Those are the strong points of the novel. The weaker aspects don’t overpower the novel’s positives, but they definitely have an impact. The characters beyond the ones mentioned above aren’t all that compelling or well drawn. Kristjansson relies a bit too much on internal monologue for both Audun and Valgrad, and hits the same points with each a bit too frequently. Valgrad’s involves his attempts to manipulate events to his benefit like it’s all one big game of chess (technically the Scandinavian form of chess), an over-used metaphor before this book and way over-used within this book. Audun’s issues are his conflict over using his craft to make tools that kill and his dark past. Ulfar’s sub-plot is his falling in love with Lilia, which didn’t feel all that believable and felt like a clumsy attempt to have another conflict, one that really didn’t go very far. Meanwhile, Harald is not the biggest fan of Sigurd, and a running question is whether or not he’ll try to take over, though again, the whole thing feels a bit repetitive and sputtering.
Another problem for me was the quickness with which we moved amongst all these characters. I’ve never been a fan of the very short chapter structure, which in this case often made too many scenes seem shallow or purposeless, moving plot forward too incrementally or not allowing characters to develop fully and richly. Settings also whiz by too fast to have any true sense of place beyond the town. The quick in-and-outs especially don’t help in the beginning of the book, when everyone seemingly is a grizzled Viking warrior whose name starts with an S. And I had some questions as to whether we needed all the characters we meet/scenes we see. Finally, the dialogue between characters at times fell too modern, sometimes jarringly so.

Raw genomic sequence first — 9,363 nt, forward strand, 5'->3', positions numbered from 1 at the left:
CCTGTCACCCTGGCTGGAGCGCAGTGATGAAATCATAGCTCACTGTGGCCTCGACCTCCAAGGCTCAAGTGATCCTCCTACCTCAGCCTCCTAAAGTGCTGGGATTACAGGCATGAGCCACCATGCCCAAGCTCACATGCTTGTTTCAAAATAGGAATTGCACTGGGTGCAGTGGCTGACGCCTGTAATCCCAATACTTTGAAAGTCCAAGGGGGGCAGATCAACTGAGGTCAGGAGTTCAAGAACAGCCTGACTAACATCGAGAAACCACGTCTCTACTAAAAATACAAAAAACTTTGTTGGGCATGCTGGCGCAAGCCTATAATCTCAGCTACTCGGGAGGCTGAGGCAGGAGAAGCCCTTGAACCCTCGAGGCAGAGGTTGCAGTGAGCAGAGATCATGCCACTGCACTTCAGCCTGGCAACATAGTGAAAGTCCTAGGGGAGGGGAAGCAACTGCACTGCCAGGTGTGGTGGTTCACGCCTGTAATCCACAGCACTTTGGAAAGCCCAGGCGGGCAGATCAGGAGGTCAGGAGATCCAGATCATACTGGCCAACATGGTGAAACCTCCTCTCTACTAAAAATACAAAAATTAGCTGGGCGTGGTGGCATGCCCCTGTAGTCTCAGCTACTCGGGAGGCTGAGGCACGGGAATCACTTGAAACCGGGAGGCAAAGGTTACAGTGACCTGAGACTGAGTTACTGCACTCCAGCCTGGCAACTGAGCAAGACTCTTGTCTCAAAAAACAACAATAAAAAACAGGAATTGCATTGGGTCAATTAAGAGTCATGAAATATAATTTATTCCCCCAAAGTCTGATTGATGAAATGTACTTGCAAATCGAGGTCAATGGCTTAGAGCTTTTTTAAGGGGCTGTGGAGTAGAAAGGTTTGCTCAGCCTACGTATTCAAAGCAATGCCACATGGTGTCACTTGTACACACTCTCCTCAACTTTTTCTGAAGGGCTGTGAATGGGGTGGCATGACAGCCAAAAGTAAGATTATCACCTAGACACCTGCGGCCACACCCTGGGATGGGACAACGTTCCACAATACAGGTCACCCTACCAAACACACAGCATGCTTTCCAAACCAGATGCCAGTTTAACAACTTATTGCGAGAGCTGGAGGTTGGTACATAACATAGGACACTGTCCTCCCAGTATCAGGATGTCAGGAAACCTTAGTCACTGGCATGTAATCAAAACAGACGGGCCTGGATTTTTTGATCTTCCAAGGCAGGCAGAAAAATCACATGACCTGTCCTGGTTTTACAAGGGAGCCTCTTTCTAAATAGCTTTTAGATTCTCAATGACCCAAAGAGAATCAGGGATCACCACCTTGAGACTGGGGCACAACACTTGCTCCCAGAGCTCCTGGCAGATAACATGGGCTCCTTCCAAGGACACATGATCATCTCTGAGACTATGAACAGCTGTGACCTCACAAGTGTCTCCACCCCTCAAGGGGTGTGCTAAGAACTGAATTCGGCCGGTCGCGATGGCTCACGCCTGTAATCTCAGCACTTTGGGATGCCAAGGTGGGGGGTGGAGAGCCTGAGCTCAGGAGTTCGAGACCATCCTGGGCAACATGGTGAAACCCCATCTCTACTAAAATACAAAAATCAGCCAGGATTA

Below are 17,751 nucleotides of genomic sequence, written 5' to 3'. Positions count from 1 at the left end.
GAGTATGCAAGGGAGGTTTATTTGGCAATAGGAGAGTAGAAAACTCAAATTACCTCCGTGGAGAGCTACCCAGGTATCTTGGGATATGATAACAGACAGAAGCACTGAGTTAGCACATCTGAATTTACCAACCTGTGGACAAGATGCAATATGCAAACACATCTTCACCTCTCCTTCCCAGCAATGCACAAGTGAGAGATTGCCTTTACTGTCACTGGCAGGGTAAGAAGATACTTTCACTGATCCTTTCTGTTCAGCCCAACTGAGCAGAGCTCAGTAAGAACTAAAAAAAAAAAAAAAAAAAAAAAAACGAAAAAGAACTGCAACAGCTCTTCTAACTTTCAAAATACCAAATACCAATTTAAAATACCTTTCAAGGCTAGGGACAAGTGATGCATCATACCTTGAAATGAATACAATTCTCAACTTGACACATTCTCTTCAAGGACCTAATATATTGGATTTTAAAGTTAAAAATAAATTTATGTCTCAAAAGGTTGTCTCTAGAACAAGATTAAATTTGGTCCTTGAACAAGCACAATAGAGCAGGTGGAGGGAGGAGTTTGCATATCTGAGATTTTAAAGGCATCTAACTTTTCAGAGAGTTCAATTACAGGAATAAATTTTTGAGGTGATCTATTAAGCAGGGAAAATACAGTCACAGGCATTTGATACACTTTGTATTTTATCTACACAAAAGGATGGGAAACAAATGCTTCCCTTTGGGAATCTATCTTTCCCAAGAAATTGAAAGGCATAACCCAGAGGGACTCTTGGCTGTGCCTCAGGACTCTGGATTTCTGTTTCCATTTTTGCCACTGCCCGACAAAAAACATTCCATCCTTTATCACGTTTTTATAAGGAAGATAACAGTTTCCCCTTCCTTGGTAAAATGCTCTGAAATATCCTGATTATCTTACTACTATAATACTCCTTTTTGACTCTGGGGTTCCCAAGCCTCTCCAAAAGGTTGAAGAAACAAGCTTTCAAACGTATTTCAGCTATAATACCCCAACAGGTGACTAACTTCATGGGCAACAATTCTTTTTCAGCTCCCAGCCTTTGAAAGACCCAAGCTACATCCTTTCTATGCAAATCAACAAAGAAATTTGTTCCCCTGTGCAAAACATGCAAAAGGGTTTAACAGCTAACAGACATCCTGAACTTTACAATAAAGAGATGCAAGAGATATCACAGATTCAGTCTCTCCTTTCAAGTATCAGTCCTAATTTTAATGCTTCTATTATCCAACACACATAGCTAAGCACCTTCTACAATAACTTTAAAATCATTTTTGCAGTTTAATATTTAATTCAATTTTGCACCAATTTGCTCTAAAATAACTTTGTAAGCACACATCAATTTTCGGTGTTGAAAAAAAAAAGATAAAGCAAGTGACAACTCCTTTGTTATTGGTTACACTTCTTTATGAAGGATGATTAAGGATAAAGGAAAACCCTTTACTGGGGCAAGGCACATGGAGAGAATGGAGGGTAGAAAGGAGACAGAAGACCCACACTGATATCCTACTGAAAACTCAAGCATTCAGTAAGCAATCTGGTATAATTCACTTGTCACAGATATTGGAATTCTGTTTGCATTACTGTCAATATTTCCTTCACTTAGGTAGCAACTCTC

Kristjansson does enough in Swords of Good Men that I’d pick up book two in hopes that issues of pace, structure, and dialogue are ironed out. If that happens, its follow up Blood Will Follow should be a fun ride.
Valhalla Saga — (2014-2015) Publisher: Swords of Good Men, Snorri Kristjansson’s debut novel, incorporates the myths that fascinated him as a child with his passion for epic fantasy. To weary Viking Ulfar Thormodsson, the town of Stenvik is the penultimate stop on the return leg of a long and perilous journey. It has been particularly challenging for Thormodsson, who has been charged with protecting the life of his high-born cousin. Having traveled the oceans of the world for two years, all he wants is to go home. But Stenvik awaits. The small coastal town is home to a colorful array of individuals, from the beautiful and tragic Lilia, who captures Thormodsson’s rough heart, to solitary blacksmith Audun Arngrimsson, whose past hides many dark secrets. The travel-worn Vikings also discover that King Olav is marching on Stenvik from the east, determined to bring the White Christ to the masses at the point of his sword—even as a host of bloodthirsty raiders led by a mysterious woman sails from the north. Meanwhile, there is trouble brewing between two of the town’s competing factions, a conflict that threatens to sweep all of them, natives and visitors alike, into the jaws of war. Thormodsson and his companions soon learn that in this conflict between the old gods and the new, there are enemies everywhere—outside the walls of Stenvik as well as within.